Havana has another attraction for the turist -a Casino-where a]
selected attendance is given the chance of testing its luck. Outside from its sporty and gambling character the place is frequented for it first class restaurant service and the curiosity that an establishment of this kind inspires on the average man.
k ]inds of out-door sports. Of these, none gives better opportunity for a display of skill and agility than Polo. The principal Cuban teams are that of the Havana Country Club and the Army's. American players frequently visit Cuba and play against the Cuban teams.
Next in importance commercially to the production of sugar, ranks that of tobacco, the annual value of the crop being about $50.000,000.
Since the beginning of hostilities, in Europe, export of tobacco, especially finished cigars, has fallen off in the neighbourhood of thirty per cent. Now, with the restoration of peace, and the resumption of normal conditions, tobacco culture will again assume its original importance in the agricultural industries of the Republic; especially so, since Cuba has always been able to produce a grade of tobacco unequalled for its quality in any part of the world.
Cuba is a natural citrus fruit country, since the sour and bitter orange trees are found wild in almost every forest of the Island. The lime, growing in its natural state, is found in abundance scattered over the rocky hillsides. Almost everywhere in Cuba are found a few cultivated orange trees, the fruit of which is used for home consumption, but only since AmerAmong the characteristic features of Camagiiey houses are can industry took hold in Cuba has citrus fruit growing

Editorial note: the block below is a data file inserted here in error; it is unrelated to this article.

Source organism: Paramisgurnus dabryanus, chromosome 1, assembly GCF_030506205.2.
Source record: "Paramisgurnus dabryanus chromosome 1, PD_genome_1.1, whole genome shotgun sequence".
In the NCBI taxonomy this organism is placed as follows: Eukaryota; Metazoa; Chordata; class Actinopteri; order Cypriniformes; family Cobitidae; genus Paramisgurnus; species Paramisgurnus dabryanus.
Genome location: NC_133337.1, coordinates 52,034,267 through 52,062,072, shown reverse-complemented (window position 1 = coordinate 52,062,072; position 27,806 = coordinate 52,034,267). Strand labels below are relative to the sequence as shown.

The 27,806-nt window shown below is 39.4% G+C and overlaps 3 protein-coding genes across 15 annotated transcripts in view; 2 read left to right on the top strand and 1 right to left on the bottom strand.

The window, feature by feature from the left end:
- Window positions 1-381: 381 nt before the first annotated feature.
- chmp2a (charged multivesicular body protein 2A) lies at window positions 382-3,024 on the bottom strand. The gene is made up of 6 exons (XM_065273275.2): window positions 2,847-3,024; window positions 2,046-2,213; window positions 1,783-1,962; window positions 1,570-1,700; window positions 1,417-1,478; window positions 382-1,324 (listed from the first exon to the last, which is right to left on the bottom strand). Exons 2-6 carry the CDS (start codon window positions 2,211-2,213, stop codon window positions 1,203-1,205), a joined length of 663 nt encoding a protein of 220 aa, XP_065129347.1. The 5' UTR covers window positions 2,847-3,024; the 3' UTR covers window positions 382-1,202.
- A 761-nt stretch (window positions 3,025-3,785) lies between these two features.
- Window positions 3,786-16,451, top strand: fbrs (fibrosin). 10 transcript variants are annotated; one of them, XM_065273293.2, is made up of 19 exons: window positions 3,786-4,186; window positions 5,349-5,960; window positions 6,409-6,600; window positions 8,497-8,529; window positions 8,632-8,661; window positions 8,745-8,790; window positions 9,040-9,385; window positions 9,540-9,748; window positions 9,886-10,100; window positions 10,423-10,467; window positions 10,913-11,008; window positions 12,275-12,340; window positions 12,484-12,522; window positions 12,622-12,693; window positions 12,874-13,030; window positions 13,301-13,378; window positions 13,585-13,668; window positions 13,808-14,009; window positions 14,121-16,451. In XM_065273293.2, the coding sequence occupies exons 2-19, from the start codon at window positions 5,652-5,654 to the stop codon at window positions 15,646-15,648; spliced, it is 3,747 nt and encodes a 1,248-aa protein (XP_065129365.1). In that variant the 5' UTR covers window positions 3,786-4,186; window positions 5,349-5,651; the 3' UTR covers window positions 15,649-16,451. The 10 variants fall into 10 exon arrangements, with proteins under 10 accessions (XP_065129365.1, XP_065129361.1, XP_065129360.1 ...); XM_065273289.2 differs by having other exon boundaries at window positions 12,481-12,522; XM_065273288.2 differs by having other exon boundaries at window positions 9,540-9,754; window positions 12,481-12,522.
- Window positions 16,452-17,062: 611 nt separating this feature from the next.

the "tinajones" or earthe n jars for storing rain water. They are been undertaken as a commercial possibility. sometimes of inmense size, standing six feet in diameter with a capacity of 500 gallons. Used now as flower pots.
There are more than 20,000 acres already planted G=9
in citrus fruit in Cuba. The total value of estates in this enterprise is about $15.000,000.
Pineapples have been grown in Cuba for export for the past twenty years. In point of money value, the pineapple industry ranks high. At the present time most of the pineapples intended for export are grown within fifty miles of the city of Havana. Over a million crates are shipped annually to the United States.
The virgin forests of Cuba abound in valuable hardwoods, such as mahogany, spanish cedar, rosewood, ebony, lignum-vitae and other. So abundant, in fact, are the hardwoods in these forests, that such valuable woods as mahogany, ebony and lignum-vitae, are sometimes used as railroad ties, while in the United States they are sold by the pound.